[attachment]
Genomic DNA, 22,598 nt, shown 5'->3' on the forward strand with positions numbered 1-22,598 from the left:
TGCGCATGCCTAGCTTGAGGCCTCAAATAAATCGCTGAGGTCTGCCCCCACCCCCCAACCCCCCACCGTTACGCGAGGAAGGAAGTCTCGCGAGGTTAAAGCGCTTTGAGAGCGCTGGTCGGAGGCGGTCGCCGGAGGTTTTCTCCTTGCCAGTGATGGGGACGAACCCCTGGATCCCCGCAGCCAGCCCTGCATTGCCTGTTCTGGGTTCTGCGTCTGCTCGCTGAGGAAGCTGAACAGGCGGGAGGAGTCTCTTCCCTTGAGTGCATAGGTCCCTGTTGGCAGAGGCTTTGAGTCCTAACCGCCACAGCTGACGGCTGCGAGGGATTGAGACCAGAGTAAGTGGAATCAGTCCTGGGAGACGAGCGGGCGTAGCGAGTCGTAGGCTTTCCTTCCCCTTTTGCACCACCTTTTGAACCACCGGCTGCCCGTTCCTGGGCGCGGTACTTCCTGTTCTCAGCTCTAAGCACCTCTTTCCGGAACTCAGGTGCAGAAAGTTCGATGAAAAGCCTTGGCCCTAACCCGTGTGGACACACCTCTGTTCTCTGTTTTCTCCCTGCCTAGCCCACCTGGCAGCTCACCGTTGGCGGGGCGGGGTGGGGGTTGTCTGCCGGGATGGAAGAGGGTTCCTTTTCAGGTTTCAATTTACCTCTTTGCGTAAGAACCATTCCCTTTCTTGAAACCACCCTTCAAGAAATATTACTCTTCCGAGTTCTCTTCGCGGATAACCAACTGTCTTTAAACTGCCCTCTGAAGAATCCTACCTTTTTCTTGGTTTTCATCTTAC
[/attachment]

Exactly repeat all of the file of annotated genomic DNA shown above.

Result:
Genomic DNA, 22,598 nt, shown 5'->3' on the forward strand with positions numbered 1-22,598 from the left:
TGCGCATGCCTAGCTTGAGGCCTCAAATAAATCGCTGAGGTCTGCCCCCACCCCCCAACCCCCCACCGTTACGCGAGGAAGGAAGTCTCGCGAGGTTAAAGCGCTTTGAGAGCGCTGGTCGGAGGCGGTCGCCGGAGGTTTTCTCCTTGCCAGTGATGGGGACGAACCCCTGGATCCCCGCAGCCAGCCCTGCATTGCCTGTTCTGGGTTCTGCGTCTGCTCGCTGAGGAAGCTGAACAGGCGGGAGGAGTCTCTTCCCTTGAGTGCATAGGTCCCTGTTGGCAGAGGCTTTGAGTCCTAACCGCCACAGCTGACGGCTGCGAGGGATTGAGACCAGAGTAAGTGGAATCAGTCCTGGGAGACGAGCGGGCGTAGCGAGTCGTAGGCTTTCCTTCCCCTTTTGCACCACCTTTTGAACCACCGGCTGCCCGTTCCTGGGCGCGGTACTTCCTGTTCTCAGCTCTAAGCACCTCTTTCCGGAACTCAGGTGCAGAAAGTTCGATGAAAAGCCTTGGCCCTAACCCGTGTGGACACACCTCTGTTCTCTGTTTTCTCCCTGCCTAGCCCACCTGGCAGCTCACCGTTGGCGGGGCGGGGTGGGGGTTGTCTGCCGGGATGGAAGAGGGTTCCTTTTCAGGTTTCAATTTACCTCTTTGCGTAAGAACCATTCCCTTTCTTGAAACCACCCTTCAAGAAATATTACTCTTCCGAGTTCTCTTCGCGGATAACCAACTGTCTTTAAACTGCCCTCTGAAGAATCCTACCTTTTTCTTGGTTTTCATCTTAC